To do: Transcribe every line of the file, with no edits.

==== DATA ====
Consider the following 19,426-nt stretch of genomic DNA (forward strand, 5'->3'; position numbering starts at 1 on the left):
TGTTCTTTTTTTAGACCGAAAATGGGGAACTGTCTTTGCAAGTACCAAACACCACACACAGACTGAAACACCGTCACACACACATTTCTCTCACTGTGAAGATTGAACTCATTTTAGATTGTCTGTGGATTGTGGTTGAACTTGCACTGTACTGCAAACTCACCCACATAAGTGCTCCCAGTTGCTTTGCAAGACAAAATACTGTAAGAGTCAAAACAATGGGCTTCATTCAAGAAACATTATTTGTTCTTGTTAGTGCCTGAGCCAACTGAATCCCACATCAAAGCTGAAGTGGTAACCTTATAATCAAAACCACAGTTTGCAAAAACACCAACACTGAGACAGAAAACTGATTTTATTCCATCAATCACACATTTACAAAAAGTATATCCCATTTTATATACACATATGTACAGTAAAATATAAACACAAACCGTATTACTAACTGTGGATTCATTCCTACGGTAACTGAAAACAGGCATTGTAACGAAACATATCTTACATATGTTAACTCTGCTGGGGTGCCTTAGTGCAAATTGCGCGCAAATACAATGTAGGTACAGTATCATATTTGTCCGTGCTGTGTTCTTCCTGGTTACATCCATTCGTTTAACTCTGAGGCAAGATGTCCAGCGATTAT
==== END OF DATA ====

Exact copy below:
Consider the following 19,426-nt stretch of genomic DNA (forward strand, 5'->3'; position numbering starts at 1 on the left):
TGTTCTTTTTTTAGACCGAAAATGGGGAACTGTCTTTGCAAGTACCAAACACCACACACAGACTGAAACACCGTCACACACACATTTCTCTCACTGTGAAGATTGAACTCATTTTAGATTGTCTGTGGATTGTGGTTGAACTTGCACTGTACTGCAAACTCACCCACATAAGTGCTCCCAGTTGCTTTGCAAGACAAAATACTGTAAGAGTCAAAACAATGGGCTTCATTCAAGAAACATTATTTGTTCTTGTTAGTGCCTGAGCCAACTGAATCCCACATCAAAGCTGAAGTGGTAACCTTATAATCAAAACCACAGTTTGCAAAAACACCAACACTGAGACAGAAAACTGATTTTATTCCATCAATCACACATTTACAAAAAGTATATCCCATTTTATATACACATATGTACAGTAAAATATAAACACAAACCGTATTACTAACTGTGGATTCATTCCTACGGTAACTGAAAACAGGCATTGTAACGAAACATATCTTACATATGTTAACTCTGCTGGGGTGCCTTAGTGCAAATTGCGCGCAAATACAATGTAGGTACAGTATCATATTTGTCCGTGCTGTGTTCTTCCTGGTTACATCCATTCGTTTAACTCTGAGGCAAGATGTCCAGCGATTAT